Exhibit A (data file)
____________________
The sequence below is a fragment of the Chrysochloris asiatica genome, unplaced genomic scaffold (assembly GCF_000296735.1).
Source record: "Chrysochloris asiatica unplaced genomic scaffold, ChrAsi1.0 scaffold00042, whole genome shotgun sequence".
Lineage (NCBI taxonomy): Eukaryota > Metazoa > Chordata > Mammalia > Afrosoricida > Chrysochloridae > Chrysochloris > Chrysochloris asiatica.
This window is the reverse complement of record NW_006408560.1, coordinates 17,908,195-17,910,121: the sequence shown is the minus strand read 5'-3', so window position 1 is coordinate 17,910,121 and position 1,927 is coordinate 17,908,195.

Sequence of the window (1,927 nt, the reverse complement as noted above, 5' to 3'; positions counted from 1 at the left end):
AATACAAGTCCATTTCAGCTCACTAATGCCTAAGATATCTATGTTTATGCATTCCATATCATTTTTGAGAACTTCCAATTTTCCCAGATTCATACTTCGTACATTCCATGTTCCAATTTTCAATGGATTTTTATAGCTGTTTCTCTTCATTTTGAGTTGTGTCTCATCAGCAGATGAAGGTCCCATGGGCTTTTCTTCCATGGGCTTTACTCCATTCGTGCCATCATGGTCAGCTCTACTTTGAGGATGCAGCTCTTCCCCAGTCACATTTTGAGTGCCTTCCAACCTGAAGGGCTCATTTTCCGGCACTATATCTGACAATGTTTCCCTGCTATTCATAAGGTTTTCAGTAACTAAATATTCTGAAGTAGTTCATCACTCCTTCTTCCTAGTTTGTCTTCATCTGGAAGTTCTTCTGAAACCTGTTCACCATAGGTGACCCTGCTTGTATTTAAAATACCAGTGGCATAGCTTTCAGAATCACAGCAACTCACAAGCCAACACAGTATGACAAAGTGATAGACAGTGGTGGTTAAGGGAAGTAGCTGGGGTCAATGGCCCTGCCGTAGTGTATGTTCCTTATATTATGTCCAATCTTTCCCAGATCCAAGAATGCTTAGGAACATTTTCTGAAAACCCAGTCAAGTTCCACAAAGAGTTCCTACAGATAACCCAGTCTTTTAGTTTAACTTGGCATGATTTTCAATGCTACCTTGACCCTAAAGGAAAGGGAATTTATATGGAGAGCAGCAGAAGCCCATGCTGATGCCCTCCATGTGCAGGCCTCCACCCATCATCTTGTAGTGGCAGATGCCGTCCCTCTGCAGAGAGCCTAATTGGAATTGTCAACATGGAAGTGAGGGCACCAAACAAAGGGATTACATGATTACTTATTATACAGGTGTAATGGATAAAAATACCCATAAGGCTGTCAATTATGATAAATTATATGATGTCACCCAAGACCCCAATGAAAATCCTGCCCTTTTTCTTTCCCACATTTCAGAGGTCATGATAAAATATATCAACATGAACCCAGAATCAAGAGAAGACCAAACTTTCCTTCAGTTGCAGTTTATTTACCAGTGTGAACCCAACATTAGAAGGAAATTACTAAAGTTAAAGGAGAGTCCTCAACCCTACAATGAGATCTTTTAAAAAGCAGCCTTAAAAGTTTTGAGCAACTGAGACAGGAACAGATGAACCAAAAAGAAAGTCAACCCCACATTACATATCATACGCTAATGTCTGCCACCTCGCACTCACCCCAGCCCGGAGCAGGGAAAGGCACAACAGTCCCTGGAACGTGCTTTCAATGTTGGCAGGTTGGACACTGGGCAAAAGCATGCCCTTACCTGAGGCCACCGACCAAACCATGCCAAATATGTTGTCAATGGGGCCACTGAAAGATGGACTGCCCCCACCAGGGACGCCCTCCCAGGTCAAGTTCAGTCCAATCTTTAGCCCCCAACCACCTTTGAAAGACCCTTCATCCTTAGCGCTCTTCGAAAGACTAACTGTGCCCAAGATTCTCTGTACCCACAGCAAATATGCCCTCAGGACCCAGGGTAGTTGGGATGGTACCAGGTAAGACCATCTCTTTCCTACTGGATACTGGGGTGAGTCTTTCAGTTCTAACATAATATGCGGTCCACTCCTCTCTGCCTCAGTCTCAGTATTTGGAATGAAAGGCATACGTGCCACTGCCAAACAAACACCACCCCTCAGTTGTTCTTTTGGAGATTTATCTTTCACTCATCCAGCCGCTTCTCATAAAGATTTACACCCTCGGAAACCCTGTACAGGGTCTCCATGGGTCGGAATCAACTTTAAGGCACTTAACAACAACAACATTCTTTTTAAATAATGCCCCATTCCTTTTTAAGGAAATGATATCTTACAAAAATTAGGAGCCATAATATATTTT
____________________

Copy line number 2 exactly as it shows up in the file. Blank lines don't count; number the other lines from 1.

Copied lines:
Source record: "Chrysochloris asiatica unplaced genomic scaffold, ChrAsi1.0 scaffold00042, whole genome shotgun sequence".